Posts Tagged ‘budget wedding’

The Willows Radnor Township.jpg

The Willows historic mansion is visible in the distance. A bridge connects the park to a small peninsula that juts into the lake, shaded by a gorgeous willow tree. It’s the perfect spot for an intimate wedding ceremony.

If you are looking for a short and sweet wedding ceremony with just you, your beloved, and a handful of guests, The Willows is one of the most perfect, picturesque places to do so in Philly’s western suburbs.

Radnor Township has a park called The Willows (430 Darby Paoli Road; Villanova PA 19085). If you type the address in Google Maps, and select Satellite view, you will see that the park is centered around a small lake with a view of a historic mansion.

Jutting out into the lake is a small piece of land with an enormous flowering willow tree (hence the park’s name, presumably!) It’s all the space you need for a group of 3 to 10 people to stand in a semi-circle and watch you become married!

Here is The Willows on  GoogleMaps.

The Willows park is a 47.5-acre estate purchased by Radnor Township in 1973 from the Zantzinger family. Situated at the end of a long, winding driveway is the beautifully restored three-story mansion. The mansion was built in 1910 by John Sinnott Jr. and Rose Garland.

The mansion still contains many of the original architectural features that add to the historical value of the property. The cottage (or gatehouse) was a multipurpose building. It housed estate employees, stabled horses and other animals of the estate, as well as cars. It was the first point of contact visitors made to the estate.

Today, the property also contains a nature trail, picnic areas, and restrooms open to the public.

For more information on visiting the park, as well as information on reserving the park for a larger more-formal event, visit the township website here: www.radnor.com/Facilities/Facility/Details/The-Willows-29.


The Willows Radnor Township.jpg

Read Full Post »

(This is a continuing article from the blog post above.)

Here are some simple words of advice as you shop wedding officiants:

●    Never hire someone to officiate your wedding if you don’t like them as a person. Make come calls, and check your chemistry – and your gut! Do you like them? Do they seem intelligent and sincere? This is a wedding officiant; not an auto mechanic. Chemistry does matter.

●      I know you have questions for the officiant, but do you like the questions the officiant is asking you? I recently officiated a wedding for a couple who had met with another rabbi for the first time, to discuss their wedding. This rabbi apparently only had two questions for them in their meeting: A) How much money do you have? (Obstensibly because the No. 1 problem in marriages is money) and then B) How is your sex life? (That’s just so wrong … I don’t even know where to start. Save my incredulity for another blog post, I guess.)

●      Does the officiant treat your liturgical requests like something they genuinely want to provide? Or do they have the attitude that you are bugging them by asking them to depart from what they usually do, or act disapproving that you are departing from “tradition?” (Personally, I think life is too short and weddings are too important to get into all this.)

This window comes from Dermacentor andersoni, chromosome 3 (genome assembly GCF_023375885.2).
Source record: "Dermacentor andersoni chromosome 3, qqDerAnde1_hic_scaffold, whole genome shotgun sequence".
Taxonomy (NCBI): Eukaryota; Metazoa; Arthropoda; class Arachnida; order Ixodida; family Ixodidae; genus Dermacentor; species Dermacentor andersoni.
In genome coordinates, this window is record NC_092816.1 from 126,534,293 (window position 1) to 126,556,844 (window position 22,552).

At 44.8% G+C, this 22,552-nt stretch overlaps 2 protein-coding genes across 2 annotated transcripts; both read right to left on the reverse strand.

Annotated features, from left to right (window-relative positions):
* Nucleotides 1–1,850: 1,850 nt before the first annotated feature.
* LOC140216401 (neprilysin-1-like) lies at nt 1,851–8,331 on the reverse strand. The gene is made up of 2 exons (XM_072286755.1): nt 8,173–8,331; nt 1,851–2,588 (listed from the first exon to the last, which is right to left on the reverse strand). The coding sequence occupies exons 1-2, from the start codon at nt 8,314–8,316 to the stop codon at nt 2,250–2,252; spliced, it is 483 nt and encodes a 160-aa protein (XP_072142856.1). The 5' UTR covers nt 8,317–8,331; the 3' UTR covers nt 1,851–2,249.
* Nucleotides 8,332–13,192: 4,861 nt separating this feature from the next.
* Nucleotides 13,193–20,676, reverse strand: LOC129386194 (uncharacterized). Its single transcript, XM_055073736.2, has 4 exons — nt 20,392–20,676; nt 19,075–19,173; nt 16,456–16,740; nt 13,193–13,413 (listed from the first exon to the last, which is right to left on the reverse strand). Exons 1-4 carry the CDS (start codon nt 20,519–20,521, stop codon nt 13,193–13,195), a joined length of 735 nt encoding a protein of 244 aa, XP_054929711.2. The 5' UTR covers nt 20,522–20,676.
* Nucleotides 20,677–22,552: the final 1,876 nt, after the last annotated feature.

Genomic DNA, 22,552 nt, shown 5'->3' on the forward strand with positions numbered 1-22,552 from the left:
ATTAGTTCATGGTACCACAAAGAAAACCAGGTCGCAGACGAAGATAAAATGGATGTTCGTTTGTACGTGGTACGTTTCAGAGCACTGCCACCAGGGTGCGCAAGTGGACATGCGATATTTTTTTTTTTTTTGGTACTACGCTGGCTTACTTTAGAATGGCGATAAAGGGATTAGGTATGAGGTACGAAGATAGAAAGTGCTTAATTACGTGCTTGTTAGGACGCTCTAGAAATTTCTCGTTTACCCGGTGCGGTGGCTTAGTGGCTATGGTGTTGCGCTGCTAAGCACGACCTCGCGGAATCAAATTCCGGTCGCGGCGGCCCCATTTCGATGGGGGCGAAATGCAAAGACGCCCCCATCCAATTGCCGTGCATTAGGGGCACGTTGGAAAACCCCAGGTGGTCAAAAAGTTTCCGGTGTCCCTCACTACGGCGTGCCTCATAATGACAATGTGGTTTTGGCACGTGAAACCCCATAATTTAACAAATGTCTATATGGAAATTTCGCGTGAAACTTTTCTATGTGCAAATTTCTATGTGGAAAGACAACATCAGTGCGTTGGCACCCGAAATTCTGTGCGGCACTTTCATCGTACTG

●     Will the officiant be able to communicate well with your guests, and in particular your parents, who probably care a lot about who their kids’ wedding officiant is?

●      Check the person’s references. I have a ton posted on my web page, and I’m always happy to give out email addresses of previous clients to anyone who asks.

Other Ways to Save on Your Budget

No one becomes a rabbi or a minister because they want to be rich. More than anything, we love working with people and helping them honor the major milestones in their lives.

At the same time, we also have to make a living. Ours is a precarious career that does not afford the protections many jobs provide: health insurance, retirement plans, paid sick leave.

If you find an officiant you like, but are hesitating over the price, take a simple look at your larger wedding budget and see if it is as “fixed” as you think it is. Here are two simple cost-saving ideas:

  • You can buy a hand-held chuppah for $250 versus renting a free-standing chuppah for $800-$1000. You can pay for the cost of your officiant just by using a less-expensive chuppah (and the hand-held ones, by the way, are beautiful!) Alternately, if your venue has an arch with flowers build into the décor somewhere, that can count as an arch, and that would come at no extra cost!
  • Reconsider your venue. There are beautiful venues out in Glen Mills that can be rented for $3000. That’s a far cry from the $6000 or $10,000 routinely charged in Center City. In fact, some of the most beautiful weddings I have attended have been the lower-budget varieties, including a few that were held in the backyards of friends’ homes.

I’m sure you can find more great budget advice out there, too. Those are just two easy ones that come to mind.

Good luck on your search. As we say in Hebrew, Hazak, hazak, hanithazek: May we all go from strength to strength!

For more on Jewish weddings, please see some of my other posts:

“How can I make my Jewish or interfaith wedding unique, funny or even funky?”

Read Full Post »